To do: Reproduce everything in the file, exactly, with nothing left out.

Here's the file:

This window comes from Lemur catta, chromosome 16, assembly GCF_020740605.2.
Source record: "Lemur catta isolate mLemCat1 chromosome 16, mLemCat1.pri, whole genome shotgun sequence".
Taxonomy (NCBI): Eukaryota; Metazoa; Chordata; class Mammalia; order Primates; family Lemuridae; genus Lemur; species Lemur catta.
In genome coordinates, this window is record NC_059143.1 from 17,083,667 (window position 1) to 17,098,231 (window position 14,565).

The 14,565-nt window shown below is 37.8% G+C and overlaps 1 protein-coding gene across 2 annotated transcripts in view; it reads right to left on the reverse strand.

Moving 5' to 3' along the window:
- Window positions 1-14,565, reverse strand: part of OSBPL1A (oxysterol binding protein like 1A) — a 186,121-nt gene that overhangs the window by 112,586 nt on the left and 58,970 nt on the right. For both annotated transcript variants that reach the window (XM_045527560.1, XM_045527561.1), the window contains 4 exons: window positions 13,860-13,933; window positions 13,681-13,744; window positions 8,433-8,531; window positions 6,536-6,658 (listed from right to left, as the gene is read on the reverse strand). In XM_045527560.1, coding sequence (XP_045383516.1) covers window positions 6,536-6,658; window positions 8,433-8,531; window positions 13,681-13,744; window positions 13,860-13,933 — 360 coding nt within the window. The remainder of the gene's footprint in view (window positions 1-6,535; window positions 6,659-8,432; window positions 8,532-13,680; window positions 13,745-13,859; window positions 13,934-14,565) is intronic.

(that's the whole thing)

This window comes from Lemur catta, chromosome 16, assembly GCF_020740605.2.
Source record: "Lemur catta isolate mLemCat1 chromosome 16, mLemCat1.pri, whole genome shotgun sequence".
Taxonomy (NCBI): Eukaryota; Metazoa; Chordata; class Mammalia; order Primates; family Lemuridae; genus Lemur; species Lemur catta.
In genome coordinates, this window is record NC_059143.1 from 17,083,667 (window position 1) to 17,098,231 (window position 14,565).

The 14,565-nt window shown below is 37.8% G+C and overlaps 1 protein-coding gene across 2 annotated transcripts in view; it reads right to left on the reverse strand.

Moving 5' to 3' along the window:
- Window positions 1-14,565, reverse strand: part of OSBPL1A (oxysterol binding protein like 1A) — a 186,121-nt gene that overhangs the window by 112,586 nt on the left and 58,970 nt on the right. For both annotated transcript variants that reach the window (XM_045527560.1, XM_045527561.1), the window contains 4 exons: window positions 13,860-13,933; window positions 13,681-13,744; window positions 8,433-8,531; window positions 6,536-6,658 (listed from right to left, as the gene is read on the reverse strand). In XM_045527560.1, coding sequence (XP_045383516.1) covers window positions 6,536-6,658; window positions 8,433-8,531; window positions 13,681-13,744; window positions 13,860-13,933 — 360 coding nt within the window. The remainder of the gene's footprint in view (window positions 1-6,535; window positions 6,659-8,432; window positions 8,532-13,680; window positions 13,745-13,859; window positions 13,934-14,565) is intronic.